In his restlessness he betrayed Sforza twice, but he betrayed his momentary ally against him, Niccolò Piccinino. Enmity against Sforza turned into true hatred when his father-in-law bought the signory of Pesaro from Carlo Malatesta. Therefore, Sigismondo allied with the Sforza duke of Milan, he was hired by King Alfonso V of Naples, but soon afterwards received money for a condotta to be spent in the service of Florence against Alfonso. In 1445 he forced the Neapolitans to raise the siege of Piombino in Tuscany. In 1449 his second wife Polissena died under mysterious circumstances. Francesco Sforza claimed that Sigismondo had her drowned by one of his servants, but this has remained unconfirmed. During his two marriages, he had numerous mistresses, but only two were well known: Vannetta dei Toschi, who bore him a son, Roberto, in 1441, Isotta degli Atti, who bore him four children: Giovanni, Margherita and Antonia -later the first wife of Rodolfo Gonzaga, Lord of Castiglione delle Stiviere, who beheaded her in 1483 when she was discovered in adultery.
After 1449 Malatesta served variously under Venice, Siena and Sforza himself. The Peace of Lodi, from which he was excluded, pushed the major Italian powers against him, his territories were invaded by Aragonese and Papal troops. In 1456 Sigismondo married Isotta degli Atti, his long-time mistress, legitimized their three surviving children. On 25 December 1460, a famous trial in absentia was held in Rome against Sigismondo. Pope Pius II, who considered him guilty of treachery towards Siena arising from his long-running feud with Federico da Montefeltro, Duke of Urbino, excommunicated him, declaring him a heretic and attributing to Sigismondo a series of sins which smeared his reputation for centuries. In a unique ceremony, he was canonized into Hell with the curse, "No mortal heretofore has descended into Hell with the ceremony of canonization. Sigi shall be the first deemed worthy of such honor." The art critic and historian Robert Hughes contrasted Sigismondo's patronage of art with the story that his excommunication was "a distinction he earned by trussing up a Papal emissary, the fifteen-year-old Bishop of Fano, publicly sodomising him before his applauding army in the main square of Rimini".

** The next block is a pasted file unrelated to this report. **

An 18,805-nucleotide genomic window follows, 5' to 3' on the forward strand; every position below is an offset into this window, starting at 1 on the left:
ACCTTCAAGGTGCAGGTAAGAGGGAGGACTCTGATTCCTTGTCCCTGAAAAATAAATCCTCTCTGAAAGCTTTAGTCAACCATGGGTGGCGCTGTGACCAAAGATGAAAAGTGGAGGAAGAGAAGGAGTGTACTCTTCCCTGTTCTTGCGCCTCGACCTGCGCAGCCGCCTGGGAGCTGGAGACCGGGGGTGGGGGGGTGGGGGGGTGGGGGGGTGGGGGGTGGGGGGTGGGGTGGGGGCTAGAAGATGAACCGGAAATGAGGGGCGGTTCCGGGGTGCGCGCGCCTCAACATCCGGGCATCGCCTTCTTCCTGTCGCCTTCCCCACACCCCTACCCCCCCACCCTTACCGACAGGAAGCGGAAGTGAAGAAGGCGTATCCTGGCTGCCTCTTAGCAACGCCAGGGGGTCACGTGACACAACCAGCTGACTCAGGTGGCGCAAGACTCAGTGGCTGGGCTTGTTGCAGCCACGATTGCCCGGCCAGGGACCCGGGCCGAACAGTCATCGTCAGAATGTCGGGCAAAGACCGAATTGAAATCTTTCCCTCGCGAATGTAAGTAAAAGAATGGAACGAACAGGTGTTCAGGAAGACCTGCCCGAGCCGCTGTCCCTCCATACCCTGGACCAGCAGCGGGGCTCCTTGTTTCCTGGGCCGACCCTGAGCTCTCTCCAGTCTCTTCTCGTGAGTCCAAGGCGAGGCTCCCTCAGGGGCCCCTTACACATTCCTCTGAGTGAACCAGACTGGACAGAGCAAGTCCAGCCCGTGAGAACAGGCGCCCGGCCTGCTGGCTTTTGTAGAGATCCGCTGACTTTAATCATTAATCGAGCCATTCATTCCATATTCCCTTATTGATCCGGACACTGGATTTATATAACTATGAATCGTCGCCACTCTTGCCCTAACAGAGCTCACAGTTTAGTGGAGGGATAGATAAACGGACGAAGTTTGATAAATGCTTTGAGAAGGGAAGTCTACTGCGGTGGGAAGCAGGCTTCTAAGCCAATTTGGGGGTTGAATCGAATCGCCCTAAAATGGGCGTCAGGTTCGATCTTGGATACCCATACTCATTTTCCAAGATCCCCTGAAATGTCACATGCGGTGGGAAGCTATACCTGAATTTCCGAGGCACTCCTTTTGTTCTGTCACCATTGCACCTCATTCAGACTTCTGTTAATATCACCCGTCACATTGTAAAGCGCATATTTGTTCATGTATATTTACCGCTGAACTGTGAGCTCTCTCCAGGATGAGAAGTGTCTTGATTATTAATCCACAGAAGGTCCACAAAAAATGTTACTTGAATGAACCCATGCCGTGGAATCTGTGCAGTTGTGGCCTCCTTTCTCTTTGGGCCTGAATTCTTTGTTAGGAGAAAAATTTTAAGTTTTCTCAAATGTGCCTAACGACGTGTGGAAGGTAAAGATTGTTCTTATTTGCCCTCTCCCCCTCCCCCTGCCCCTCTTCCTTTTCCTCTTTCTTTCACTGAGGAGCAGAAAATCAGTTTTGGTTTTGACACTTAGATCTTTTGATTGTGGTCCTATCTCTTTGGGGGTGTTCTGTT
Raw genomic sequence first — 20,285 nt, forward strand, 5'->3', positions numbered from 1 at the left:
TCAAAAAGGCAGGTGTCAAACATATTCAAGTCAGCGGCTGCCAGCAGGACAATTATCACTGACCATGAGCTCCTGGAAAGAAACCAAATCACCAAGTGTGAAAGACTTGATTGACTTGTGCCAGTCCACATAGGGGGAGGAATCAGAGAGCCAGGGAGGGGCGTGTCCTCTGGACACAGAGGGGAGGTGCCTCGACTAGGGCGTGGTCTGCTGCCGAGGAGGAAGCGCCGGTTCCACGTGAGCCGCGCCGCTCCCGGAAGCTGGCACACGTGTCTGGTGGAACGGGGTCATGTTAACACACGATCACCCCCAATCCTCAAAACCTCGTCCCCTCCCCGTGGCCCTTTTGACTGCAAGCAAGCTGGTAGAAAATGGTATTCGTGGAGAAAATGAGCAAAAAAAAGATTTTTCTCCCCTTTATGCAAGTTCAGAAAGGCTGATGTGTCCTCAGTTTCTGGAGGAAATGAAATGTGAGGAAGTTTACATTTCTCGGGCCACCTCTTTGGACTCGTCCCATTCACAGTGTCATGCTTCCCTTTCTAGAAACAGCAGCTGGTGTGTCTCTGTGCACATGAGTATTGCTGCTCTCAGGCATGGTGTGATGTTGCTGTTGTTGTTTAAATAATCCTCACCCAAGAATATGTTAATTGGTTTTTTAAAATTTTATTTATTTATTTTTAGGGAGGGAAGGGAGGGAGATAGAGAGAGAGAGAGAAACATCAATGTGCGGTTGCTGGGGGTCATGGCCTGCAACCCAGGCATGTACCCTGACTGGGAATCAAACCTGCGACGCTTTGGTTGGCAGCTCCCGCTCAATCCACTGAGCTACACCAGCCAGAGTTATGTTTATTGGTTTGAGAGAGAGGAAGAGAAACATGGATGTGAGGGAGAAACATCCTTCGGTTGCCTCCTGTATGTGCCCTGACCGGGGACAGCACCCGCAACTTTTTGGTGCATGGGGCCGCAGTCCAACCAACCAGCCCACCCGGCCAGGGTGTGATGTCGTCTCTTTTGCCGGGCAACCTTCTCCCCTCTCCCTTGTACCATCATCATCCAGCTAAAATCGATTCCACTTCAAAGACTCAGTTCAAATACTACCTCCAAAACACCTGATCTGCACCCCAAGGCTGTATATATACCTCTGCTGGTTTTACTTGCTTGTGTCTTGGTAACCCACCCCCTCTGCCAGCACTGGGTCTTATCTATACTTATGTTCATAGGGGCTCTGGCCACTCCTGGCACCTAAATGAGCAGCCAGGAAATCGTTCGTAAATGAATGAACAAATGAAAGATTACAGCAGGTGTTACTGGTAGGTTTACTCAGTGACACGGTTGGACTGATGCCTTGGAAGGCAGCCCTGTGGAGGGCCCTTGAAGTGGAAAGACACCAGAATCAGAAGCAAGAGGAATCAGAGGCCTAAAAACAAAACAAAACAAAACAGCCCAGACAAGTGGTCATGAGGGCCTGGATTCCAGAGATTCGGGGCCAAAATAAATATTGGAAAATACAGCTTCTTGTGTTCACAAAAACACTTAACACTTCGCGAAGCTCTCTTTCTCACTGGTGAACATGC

Malatesta's image was publicly burnt in Rome, a de facto crusade was launched against him, in a league including the pope, the king of Naples, the Duke of Milan and Federico da Montefetro. He defeated the first contingent of Papal troops, led by Napoleone Orsini, on 2 July 1461 at Castelleone di Suasa. In 1462 he was able to take Senigallia, but was forced to flee to Fano after the arrival of Federico da Montefeltro; the latter followed and crushed him on 12 August 1462 near Senigallia at the mouth of the Cesano. The war ended in 1463, due to the intervention of Venice, with the loss of all Sigismondo's territories apart from Rimini and a territory of some 8 k
Assisi is a town and comune of Italy in the Province of Perugia in the Umbria region, on the western flank of Monte Subasio. It is regarded as the birthplace of the Latin poet Propertius, born around 50–45 BC, it is the birthplace of St. Francis, who founded the Franciscan religious order in the town in 1208, St. Clare, the founder of the Poor Sisters, which became the Order of Poor Clares after her death; the 19th-century Saint Gabriel of Our Lady of Sorrows was born in Assisi. Around 1000 BC a wave of immigrants settled in the upper Tiber valley as far as the Adriatic Sea, in the neighborhood of Assisi; these were the Umbrians. From 450 BC these settlements were taken over by the Etruscans; the Romans took control of central Italy after the Battle of Sentinum in 295 BC. They built the flourishing municipium Asisium on a series of terraces on Monte Subasio. Roman remains can still be found in Assisi: city walls, the forum, a theatre, an amphitheatre and the Temple of Minerva. In 1997, the remains of a Roman villa were discovered containing several well-preserved rooms with frescoes and mosaics in a condition found outside sites such as Pompei.